Antibiotics are drugs that are used in the treatment or prevention of bacterial infections. Strictly speaking, antibiotics are natural substances produced by micro-organisms as opposed to semi-synthetic or synthetic antibiotics, also called chemotherapeutics, which are either natural substances artificially modified or totally human created respectively. An important quality for an antimicrobial drug is selective toxicity, meaning that it selectively kills or inhibits the growth of microbial targets while causing minimal or no harm to the host. Each class of antibacterial drugs has a unique mode of action (the way in which a drug affects microbes at the cellular level, Pic. 1).

Antibacterial drugs can be either bacteriostatic or bactericidal in their interactions with target bacteria.

  • Bacteriostatic drugs cause a reversible inhibition of growth, with bacterial growth restarting after elimination of the drug.
  • By contrast, bactericidal drugs kill their target bacteria

The decision of whether to use a bacteriostatic or bactericidal drugs depends on the type of infection and the immune status of the patient. In a patient with strong immune defenses, bacteriostatic and bactericidal drugs can be effective in achieving clinical cure. However, when a patient is immunocompromised (with a weaker immunity than healthy individuals) a bactericidal drug is essential for the successful treatment of infections. Regardless of the immune status of the patient, life-threatening infections such as acute endocarditis (inflammation of the innermost layer of heart wall) require the use of a bactericidal drug.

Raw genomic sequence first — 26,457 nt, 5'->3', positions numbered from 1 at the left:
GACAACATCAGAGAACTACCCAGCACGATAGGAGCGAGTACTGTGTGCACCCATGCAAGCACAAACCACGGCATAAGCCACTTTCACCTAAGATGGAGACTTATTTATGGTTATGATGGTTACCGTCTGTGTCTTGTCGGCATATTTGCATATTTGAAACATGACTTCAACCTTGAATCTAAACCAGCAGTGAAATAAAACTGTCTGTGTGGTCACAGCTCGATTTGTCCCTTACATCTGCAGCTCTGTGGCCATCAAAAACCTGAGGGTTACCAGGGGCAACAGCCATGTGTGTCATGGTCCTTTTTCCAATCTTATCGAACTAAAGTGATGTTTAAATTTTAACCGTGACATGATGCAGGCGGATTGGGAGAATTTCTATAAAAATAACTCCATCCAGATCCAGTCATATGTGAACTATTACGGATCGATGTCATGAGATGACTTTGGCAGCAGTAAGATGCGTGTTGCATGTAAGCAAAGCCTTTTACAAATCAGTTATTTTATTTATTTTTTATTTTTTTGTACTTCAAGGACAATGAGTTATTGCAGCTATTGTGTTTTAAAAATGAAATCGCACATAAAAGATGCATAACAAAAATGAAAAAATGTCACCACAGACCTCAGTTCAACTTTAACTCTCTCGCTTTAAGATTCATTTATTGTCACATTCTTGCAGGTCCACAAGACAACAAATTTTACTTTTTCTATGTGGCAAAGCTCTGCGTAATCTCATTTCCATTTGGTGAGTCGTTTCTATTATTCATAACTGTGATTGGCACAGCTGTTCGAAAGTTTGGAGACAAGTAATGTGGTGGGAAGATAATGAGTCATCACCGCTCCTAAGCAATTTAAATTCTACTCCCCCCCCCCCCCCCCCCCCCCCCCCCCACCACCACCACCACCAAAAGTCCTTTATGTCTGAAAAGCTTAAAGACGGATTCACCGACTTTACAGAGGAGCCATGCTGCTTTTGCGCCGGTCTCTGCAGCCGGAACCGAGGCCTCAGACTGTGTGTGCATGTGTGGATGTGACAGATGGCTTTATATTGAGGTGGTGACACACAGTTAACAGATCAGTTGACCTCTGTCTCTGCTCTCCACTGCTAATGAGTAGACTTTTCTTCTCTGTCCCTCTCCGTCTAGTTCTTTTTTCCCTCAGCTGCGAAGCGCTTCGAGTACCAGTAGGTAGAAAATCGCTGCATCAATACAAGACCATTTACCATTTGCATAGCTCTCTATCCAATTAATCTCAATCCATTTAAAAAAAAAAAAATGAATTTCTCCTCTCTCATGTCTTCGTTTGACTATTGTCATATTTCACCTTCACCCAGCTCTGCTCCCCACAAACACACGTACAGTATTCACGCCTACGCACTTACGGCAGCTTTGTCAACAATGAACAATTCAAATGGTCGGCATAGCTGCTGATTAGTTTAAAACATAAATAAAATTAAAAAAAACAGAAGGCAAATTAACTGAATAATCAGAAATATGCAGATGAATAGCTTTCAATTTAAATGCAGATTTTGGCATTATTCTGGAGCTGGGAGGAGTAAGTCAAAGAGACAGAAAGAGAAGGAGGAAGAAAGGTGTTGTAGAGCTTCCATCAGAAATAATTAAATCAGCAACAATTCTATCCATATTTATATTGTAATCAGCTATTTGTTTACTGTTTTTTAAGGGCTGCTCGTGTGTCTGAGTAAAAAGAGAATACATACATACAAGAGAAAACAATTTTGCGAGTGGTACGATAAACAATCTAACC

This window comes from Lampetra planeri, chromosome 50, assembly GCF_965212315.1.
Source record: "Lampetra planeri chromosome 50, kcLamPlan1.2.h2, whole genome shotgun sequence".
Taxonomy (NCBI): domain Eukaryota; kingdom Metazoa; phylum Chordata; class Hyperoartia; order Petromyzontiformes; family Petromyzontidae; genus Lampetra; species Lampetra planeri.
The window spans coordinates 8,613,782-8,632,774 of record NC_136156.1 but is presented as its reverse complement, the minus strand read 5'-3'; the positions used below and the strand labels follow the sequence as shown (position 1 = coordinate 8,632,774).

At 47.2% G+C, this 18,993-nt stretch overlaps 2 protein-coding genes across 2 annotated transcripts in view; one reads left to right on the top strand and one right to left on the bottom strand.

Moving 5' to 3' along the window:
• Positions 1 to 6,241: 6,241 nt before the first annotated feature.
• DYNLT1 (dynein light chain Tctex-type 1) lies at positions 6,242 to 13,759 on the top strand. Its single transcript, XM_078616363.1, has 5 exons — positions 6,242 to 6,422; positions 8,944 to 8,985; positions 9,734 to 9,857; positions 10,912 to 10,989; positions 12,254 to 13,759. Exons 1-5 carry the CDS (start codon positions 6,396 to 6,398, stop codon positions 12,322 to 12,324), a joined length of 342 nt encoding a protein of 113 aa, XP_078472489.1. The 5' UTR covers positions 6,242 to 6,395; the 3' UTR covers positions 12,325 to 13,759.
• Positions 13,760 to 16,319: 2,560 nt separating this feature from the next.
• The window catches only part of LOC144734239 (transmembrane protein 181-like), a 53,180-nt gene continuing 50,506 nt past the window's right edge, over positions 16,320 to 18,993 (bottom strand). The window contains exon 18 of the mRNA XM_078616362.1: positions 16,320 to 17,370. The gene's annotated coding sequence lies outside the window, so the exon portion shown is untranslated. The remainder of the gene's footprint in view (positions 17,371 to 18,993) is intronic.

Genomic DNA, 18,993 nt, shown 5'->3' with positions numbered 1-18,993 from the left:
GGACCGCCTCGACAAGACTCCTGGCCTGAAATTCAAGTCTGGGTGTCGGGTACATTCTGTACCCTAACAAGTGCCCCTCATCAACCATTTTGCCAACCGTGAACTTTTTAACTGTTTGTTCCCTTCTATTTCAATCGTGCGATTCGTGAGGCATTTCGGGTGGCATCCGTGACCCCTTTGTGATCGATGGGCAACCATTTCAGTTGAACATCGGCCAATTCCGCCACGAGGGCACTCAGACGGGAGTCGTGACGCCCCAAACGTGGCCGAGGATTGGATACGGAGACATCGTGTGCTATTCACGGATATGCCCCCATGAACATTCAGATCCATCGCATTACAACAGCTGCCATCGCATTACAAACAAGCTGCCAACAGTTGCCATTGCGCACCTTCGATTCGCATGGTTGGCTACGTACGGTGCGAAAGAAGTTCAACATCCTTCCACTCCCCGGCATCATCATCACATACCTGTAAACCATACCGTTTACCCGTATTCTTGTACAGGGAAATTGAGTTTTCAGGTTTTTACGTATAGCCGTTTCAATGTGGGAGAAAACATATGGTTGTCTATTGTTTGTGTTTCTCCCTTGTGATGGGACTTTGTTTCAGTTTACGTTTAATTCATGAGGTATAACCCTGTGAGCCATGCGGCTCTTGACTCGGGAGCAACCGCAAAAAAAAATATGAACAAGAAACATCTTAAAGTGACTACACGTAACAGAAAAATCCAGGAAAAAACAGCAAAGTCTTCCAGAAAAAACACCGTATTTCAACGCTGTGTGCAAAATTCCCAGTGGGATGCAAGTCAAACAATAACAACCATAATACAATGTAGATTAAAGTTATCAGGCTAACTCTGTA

For the optimum treatment of some infections, two antibacterial drugs may be administered together to provide a synergistic interaction (more pronounced effect) that is better than the efficacy of either drug alone. A classic example of synergistic combinations is trimethoprim and sulfamethoxazole (Bactrim). Individually, these two drugs provide only bacteriostatic inhibition of bacterial growth, but combined, the drugs are bactericidal.

The principles of effective antibiotic/chemotherapeutic treatment are the following:

  1. Rational choice of preparation according to clinical and bacteriologic diagnosis.
  2. Optimal dosage, way and interval between drug using.
  3. Beginning of therapy as soon as possible before destructive changes of organs.